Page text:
Phase three is somewhat down the line, maybe 5 years and will be the establishing of business schools and training for girls to further their careers with local businesses who will work with us on an apprenticeship scheme. There is also vision to produce our own dried fruit on fruit farms and expert to farmers in the UK to create our own product. All proceeds to go to the furthering of the work in Moldova.
Here are some of the girls in the refuge. Two have already been rescued from prostitution, two are from alcoholic parents, some don’t have parents.
Working with families in the villages of Moldova taking food parcels. This is a typical family, ten children; mum working in the fields for little money; dad in another country hopefully coming home soon but no guarantees.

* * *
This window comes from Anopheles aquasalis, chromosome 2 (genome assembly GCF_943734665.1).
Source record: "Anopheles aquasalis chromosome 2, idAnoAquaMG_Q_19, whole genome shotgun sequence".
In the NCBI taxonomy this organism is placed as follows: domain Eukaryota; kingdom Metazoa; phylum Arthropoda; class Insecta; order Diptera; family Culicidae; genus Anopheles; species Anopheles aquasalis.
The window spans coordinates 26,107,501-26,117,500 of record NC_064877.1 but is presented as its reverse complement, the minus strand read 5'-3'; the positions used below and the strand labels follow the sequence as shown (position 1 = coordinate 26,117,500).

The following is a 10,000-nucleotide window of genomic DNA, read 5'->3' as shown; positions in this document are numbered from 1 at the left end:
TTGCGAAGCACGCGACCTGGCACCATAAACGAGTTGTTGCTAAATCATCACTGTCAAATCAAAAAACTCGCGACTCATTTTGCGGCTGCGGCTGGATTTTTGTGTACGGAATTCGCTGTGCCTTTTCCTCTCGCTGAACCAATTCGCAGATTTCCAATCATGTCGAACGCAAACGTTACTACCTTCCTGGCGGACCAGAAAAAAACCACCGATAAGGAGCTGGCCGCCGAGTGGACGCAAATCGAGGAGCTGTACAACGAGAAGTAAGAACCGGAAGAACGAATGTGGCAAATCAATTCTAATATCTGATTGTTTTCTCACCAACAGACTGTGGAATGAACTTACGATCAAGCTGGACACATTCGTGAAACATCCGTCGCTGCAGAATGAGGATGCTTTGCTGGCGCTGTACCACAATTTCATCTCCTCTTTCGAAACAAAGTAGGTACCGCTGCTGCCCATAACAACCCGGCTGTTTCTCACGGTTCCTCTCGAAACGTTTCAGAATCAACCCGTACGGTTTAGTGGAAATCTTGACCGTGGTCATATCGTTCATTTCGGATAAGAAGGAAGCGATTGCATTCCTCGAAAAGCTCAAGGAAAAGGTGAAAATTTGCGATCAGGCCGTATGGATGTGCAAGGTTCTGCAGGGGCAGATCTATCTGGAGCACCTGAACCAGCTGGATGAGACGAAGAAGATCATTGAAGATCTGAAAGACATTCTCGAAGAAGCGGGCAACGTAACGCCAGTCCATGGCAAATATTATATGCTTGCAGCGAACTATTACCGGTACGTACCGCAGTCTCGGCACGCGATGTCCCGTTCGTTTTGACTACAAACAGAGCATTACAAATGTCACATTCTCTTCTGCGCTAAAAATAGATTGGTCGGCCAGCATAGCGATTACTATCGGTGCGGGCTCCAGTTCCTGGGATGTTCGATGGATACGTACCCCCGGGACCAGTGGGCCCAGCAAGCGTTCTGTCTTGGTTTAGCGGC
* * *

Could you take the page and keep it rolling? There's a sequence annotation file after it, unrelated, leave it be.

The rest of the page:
Cornesti Church Plant
CornesTi Church Plant
Cornesti is a small village in the Ungheni region of Moldova where we have seen a small church plant. Providing meals every day for the children from poorer families and also an afterschool club so that children can be cared for in a safe environment.
There is also weekly prayer meetings and bible study groups to teach new members of the church about the love of Jesus.
The church is growing and there has recently been a small business established. Two men from the church have been enrolled on an apprentice scheme to learn how to make and fit double-glazing units for houses. We hope that this will be the start of many opportunities to enhance this small community, bring hope to those who have none and to provide a safe and healthy environment for many families.